Metformin is an antihyperglycemic drug that is widely prescribed for type 2 diabetes mellitus and is currently being investigated for the treatment of nonalcoholic steatohepatitis (NASH). NASH is known to alter hepatic membrane transporter expression and drug disposition similarly in humans and rodent models of NASH. Metformin is almost exclusively eliminated through the kidney primarily through active secretion mediated by Oct1, Oct2, and Mate1. The purpose of this study was to determine how NASH affects kidney transporter expression and metformin pharmacokinetics. A single oral dose of [14C]metformin was administered to C57BL/6J (wild type [WT]) and diabetic ob/ob mice fed either a control diet or a methionine-and choline-deficient (MCD) diet. Metformin plasma concentrations were slightly increased in the WT/MCD and ob/control groups, whereas plasma concentrations were 4.8-fold higher in ob/MCD mice compared with WT/control. The MCD diet signifi-cantly increased plasma half-life and mean residence time and correspondingly decreased oral clearance in both genotypes. These changes in disposition were caused by ob/ob-and MCD diet-specific decreases in the kidney mRNA expression of Oct2 and Mate1, whereas Oct1 mRNA expression was only decreased in ob/MCD mice. These results indicate that the diabetic ob/ob genotype and the MCD disease model alter kidney transporter expression and alter the pharmacokinetics of metformin, potentially increasing the risk of drug toxicity.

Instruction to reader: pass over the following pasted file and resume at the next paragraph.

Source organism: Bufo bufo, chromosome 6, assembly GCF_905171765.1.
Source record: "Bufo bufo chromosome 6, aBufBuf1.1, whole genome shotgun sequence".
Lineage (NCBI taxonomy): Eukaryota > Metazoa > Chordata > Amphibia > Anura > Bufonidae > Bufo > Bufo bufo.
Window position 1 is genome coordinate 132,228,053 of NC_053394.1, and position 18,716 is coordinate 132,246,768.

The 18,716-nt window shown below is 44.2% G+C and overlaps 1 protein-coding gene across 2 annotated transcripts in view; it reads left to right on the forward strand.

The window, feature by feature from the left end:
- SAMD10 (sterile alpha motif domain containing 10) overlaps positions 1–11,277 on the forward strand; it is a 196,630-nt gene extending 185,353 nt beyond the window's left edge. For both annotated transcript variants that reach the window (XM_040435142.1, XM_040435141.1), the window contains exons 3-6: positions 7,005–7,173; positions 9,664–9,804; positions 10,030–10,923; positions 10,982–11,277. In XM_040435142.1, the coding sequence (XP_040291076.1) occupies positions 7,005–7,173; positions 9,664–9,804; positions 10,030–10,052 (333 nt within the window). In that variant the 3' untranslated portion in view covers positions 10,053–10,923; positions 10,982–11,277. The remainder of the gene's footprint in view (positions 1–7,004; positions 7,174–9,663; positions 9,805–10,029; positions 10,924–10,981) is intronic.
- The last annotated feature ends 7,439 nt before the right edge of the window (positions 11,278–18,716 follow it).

ASJC Scopus subject areas
- Internal Medicine
- Endocrinology, Diabetes and Metabolism